Saturday, March 24, 2018

Plato at the Googleplex: a very short review

I happened to dig down through the stack and found Rebecca Goldstein's Plato at the Googleplex: Why Philosophy Won't Go Away.

Not that I, personally, was all that worried that Philosophy was going to go away.

But this is, obviously, a book for people who are interested in Philosophy, of whom there are two sorts:

  1. People who pursue, or who have pursued, Philosophy as an academic discipline.
  2. People who have a casual interest in Philosophy, and who were assigned, say, parts of The Republic during high school, or who took "Great Western Philosophers" as an elective in college

Myself, I'm more in the latter category.

Anyway, Goldstein is attempting to write for both audiences, which is rather a challenge.

The way she handles this is to, more-or-less, alternate the chapters in her book between audience one and audience two.

For audience one, there are chapters dense with an assessment of current academic views on Philosophy in general, and on how Plato's thinking is currently received, in particular.

There are lots of footnotes in those chapters.

And passages like

In the Thaetetus, Plato moves (though somewhat jerkily) toward the definition of knowledge as "true belief with a logos," an account. This is a first approximation to a definition that philosophers would eventually give: knowledge is justified true belief. The same true proposition that is merely believed by one person can be genuinely known by another, and the difference lies in the reasons the believer has for believing. The reasons have to be good ones, providing justification for his belief, making it a rational belief. These are all evaluative notions. The definition of knowledge forces a further question: what counts as good reasons? All of these are questions that make up the field of epistemology, and they are questions Plato raised.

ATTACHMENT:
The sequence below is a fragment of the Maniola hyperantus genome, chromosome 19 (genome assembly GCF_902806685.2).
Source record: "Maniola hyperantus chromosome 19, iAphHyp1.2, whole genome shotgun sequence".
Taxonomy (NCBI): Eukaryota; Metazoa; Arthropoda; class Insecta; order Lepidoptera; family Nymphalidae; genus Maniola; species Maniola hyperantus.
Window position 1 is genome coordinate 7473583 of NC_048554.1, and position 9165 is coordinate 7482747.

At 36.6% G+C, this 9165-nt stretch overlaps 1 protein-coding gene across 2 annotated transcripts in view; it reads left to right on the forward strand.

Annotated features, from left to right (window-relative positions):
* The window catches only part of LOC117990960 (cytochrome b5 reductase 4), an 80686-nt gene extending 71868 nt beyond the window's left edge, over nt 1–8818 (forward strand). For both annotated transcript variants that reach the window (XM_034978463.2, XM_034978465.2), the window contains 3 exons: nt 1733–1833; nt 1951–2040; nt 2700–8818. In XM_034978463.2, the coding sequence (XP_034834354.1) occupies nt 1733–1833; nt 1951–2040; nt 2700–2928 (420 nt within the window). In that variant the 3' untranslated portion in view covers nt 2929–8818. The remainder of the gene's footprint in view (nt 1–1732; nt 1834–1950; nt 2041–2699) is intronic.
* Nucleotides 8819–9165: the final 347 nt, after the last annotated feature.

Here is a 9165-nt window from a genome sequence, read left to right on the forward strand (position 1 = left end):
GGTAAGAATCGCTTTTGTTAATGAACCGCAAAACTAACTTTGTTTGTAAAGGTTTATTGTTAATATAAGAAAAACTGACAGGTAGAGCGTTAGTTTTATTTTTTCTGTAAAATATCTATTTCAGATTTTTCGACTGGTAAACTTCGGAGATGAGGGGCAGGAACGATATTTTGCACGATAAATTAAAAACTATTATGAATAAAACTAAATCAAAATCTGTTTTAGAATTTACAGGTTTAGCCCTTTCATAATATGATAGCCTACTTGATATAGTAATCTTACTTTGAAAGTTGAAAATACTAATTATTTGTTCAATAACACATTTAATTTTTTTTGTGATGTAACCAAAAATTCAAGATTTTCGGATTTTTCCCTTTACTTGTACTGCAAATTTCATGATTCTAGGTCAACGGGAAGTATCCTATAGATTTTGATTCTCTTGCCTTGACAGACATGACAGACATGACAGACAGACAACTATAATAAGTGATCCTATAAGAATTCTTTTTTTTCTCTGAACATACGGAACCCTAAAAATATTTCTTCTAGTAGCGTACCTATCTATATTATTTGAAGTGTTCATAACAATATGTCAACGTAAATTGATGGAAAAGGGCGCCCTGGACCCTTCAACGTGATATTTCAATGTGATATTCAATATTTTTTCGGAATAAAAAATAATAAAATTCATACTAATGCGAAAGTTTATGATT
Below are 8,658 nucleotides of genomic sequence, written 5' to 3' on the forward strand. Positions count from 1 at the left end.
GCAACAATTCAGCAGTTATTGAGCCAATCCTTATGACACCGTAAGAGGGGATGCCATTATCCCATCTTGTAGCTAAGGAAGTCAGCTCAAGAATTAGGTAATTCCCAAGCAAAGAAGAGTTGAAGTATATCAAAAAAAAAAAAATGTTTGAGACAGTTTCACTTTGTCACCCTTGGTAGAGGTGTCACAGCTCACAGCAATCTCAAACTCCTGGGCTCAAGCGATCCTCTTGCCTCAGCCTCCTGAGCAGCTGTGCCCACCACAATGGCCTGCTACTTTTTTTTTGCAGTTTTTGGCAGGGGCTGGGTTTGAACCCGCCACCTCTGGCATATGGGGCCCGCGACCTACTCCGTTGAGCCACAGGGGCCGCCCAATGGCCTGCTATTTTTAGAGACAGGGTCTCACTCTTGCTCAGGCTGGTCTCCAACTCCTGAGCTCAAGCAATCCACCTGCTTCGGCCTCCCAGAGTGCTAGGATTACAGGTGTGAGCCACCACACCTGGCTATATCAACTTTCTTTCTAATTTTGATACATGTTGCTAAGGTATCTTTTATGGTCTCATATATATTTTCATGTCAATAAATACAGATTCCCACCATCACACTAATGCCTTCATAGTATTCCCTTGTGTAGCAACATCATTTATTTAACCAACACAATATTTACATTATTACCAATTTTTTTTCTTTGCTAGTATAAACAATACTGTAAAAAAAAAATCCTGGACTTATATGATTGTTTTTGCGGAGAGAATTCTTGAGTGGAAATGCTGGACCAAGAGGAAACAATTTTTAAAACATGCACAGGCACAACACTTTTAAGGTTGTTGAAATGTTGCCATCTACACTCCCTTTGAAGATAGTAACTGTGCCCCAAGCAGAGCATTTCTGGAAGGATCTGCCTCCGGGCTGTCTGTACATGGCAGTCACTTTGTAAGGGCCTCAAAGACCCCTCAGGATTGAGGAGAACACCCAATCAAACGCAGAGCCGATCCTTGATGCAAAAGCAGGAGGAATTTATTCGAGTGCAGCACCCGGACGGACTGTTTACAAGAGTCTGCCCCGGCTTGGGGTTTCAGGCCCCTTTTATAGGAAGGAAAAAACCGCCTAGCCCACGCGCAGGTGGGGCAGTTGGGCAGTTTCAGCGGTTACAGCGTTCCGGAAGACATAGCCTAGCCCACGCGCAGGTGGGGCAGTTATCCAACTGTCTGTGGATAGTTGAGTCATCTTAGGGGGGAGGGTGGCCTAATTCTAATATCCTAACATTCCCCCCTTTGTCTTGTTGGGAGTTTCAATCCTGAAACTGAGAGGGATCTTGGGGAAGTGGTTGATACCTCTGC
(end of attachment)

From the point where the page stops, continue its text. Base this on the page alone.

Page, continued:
Which, if you're in audience one, is probably just what you were looking for!

In the other chapters, aimed more at audience two I guess, Goldstein tries a different approach, in which she imagines that Plato were somehow magically alive today, 2,500 years later, wandering around in his toga, carrying a laptop computer, and interacting with various people.

The title of the book comes from one of these chapters, in which Goldstein describes Plato's visit to the headquarters campus of Google (the "Googleplex"), where Plato is to give a speech for an audience of Google employees.

Other such chapters imagine Plato appearing on a cable talk show segment, Plato in a town hall forum at the 92nd Street YMCA in Manhattan, Plato assisting with the answers on the Ask Margo website, and Plato participating in a MRI brain-scanning experiment.

It's a clever idea, but terribly hard to pull off; Goldstein does better than I anticipated, and surely much better than I would have done myself.

But it's still pretty contrived.

I guess the bottom line is that it's an interesting book.

If you are interested in Plato, that is.

Monday, March 19, 2018

Private Equity 601

On the day that both Claire's and Toys 'R' Us file for bankruptcy, perhaps we can pause briefly and contemplate:

  • How vulture capitalists ate Toys 'R' Us
    After big success in the 1980s, Toys 'R' Us' performance turned lackluster in the 1990s. Sales were flat and profits shrank. Toys 'R' Us was a public company at the time, and the board of directors decided to put it up for sale. The buyers were a real estate investment firm called Vornado, and two private equity firms named KKR and Bain Capital. [...]

    The trio put up $6.6 billion to pay off Toys 'R' Us' shareholders. But it was a leveraged buyout: Only 20 percent came out out of the buyers' pockets. The other 80 percent was borrowed. Once Toys 'R' Us was acquired, it became responsible for paying off that massive debt burden[...]


    Whatever magic Bain, KKR, and Vornado were supposed to work never materialized. From the purchase in 2004 through 2016, the company's sales never rose much above $11 billion. They actually fell from $13.5 billion in 2013 back to $11.5 billion in 2017.

  • Claire's Plans Bankruptcy, With Creditors Taking Over
    Claire’s Stores Inc., the fashion accessories chain where legions of preteens got their ears pierced, is preparing to file for bankruptcy in the coming weeks, according to people with knowledge of the plans.

    The company is closing in on a deal in which control would pass from Apollo Global Management LLC to lenders including Elliott Capital Management and Monarch Alternative Capital, according to the people, who asked not to be identified because the matter isn’t public. Venor Capital Management and Diameter Capital Partners are also involved, the people said. The move should help ease the $2 billion debt load at Claire’s.